Older Stroke Patients May Not Get Needed Anticoagulant Therapy

Swedish study on Medscape.



"The researchers studied roughly 12,000 first-time stroke patients who also had atrial fibrillation and found just 36% of them were prescribed anticoagulant drugs when they left the hospital."

"But only 11% of patients in their 90s and older and 29% of people in their 80s received the drugs, compared with 61% of adults under age 70, the study found.

Roughly 30% of the poorest patients and people without a high school education got the medicine, compared with 48% of college-educated patients and 46% of the richest stroke survivors."

"The fear of bleeding (with anticoagulants) is high among physicians, especially for the elderly, even though the data clearly indicate that in elderly patients the net clinical benefit of anticoagulants is particularly high due to their elevated stroke risk," said Dr. Daniela Poli, a researcher at the Thrombosis Centre, Azienda Ospedaliero Universitaria Careggi, in Florence, Italy.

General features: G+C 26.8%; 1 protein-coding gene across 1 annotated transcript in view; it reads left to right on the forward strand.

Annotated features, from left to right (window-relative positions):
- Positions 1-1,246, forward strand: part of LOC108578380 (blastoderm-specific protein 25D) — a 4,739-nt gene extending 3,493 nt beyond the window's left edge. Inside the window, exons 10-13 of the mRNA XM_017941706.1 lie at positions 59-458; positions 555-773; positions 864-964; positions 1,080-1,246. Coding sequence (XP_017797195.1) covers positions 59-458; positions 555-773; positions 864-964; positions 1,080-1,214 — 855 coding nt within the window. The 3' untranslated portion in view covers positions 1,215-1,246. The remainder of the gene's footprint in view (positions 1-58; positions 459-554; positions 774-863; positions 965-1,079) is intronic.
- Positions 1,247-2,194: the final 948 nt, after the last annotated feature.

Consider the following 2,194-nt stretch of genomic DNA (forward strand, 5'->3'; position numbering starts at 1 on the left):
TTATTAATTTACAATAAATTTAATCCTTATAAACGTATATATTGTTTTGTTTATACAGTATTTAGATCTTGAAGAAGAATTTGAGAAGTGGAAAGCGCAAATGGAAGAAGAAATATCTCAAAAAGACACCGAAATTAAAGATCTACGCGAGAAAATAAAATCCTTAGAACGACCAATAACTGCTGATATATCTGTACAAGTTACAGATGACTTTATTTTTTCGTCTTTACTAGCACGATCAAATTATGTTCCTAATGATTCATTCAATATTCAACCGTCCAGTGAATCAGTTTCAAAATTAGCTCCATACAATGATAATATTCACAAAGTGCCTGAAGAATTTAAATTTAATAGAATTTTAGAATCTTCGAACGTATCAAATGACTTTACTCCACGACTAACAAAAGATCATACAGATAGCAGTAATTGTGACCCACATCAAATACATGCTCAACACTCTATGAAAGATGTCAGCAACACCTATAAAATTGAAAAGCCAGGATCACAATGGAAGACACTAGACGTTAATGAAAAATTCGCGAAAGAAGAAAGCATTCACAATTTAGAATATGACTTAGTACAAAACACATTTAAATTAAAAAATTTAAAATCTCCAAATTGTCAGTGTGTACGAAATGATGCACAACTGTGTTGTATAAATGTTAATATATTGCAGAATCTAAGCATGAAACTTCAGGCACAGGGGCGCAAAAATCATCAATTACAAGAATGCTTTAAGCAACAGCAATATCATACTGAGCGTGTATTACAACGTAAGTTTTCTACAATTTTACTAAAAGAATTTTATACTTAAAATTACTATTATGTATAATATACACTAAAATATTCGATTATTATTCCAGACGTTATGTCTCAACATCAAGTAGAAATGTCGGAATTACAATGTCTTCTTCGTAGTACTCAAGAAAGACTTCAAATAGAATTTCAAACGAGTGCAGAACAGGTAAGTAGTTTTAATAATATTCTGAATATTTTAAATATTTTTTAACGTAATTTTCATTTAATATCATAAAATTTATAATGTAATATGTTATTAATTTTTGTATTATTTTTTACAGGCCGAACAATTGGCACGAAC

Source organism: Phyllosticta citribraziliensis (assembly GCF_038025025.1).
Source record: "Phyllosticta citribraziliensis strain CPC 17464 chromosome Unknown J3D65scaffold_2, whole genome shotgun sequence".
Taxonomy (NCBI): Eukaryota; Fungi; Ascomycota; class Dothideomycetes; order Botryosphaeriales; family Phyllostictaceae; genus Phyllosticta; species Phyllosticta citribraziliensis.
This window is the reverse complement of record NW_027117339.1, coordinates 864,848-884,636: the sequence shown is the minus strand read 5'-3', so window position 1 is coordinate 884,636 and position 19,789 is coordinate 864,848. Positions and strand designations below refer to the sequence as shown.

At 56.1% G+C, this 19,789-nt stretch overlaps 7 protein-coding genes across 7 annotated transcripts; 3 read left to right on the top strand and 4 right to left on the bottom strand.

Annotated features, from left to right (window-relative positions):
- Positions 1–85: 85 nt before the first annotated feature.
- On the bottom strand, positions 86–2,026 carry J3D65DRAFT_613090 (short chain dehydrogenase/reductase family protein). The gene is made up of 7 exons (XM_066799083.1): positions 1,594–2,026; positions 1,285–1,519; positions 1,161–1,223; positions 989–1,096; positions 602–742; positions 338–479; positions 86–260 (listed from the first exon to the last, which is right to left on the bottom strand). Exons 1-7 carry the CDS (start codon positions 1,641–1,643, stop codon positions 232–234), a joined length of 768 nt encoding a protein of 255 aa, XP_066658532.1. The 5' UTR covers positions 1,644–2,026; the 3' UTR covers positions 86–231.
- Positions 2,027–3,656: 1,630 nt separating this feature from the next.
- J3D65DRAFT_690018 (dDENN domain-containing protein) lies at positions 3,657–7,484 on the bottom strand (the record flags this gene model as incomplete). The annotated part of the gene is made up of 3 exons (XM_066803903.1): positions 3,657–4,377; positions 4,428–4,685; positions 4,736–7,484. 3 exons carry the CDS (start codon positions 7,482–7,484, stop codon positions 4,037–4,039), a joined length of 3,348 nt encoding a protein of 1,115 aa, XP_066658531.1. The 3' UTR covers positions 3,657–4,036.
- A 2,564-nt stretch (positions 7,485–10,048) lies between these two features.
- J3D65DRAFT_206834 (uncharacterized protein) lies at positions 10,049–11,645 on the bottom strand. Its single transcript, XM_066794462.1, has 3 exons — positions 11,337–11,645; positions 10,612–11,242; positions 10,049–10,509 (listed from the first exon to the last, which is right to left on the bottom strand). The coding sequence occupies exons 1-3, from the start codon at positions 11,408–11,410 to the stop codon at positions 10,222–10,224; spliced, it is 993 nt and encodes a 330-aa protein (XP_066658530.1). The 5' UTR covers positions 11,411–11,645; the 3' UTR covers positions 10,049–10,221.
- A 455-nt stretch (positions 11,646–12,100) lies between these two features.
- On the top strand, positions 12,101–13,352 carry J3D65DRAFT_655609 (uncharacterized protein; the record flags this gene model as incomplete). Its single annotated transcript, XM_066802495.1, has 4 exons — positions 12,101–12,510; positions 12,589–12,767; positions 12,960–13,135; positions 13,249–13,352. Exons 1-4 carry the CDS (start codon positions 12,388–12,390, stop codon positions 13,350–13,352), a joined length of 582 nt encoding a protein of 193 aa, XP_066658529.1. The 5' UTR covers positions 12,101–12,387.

1 Reply

  • This study seems to pay no attention to which country the patient is in: the medical services in different countries may respond differently to similar medical problems.

    Also they point out that these statistics may be because older patients are more likely to have medical conditions which are incompatible with anticoagulation ie the danger of bleeding may be considered higher than the risk of stroke.

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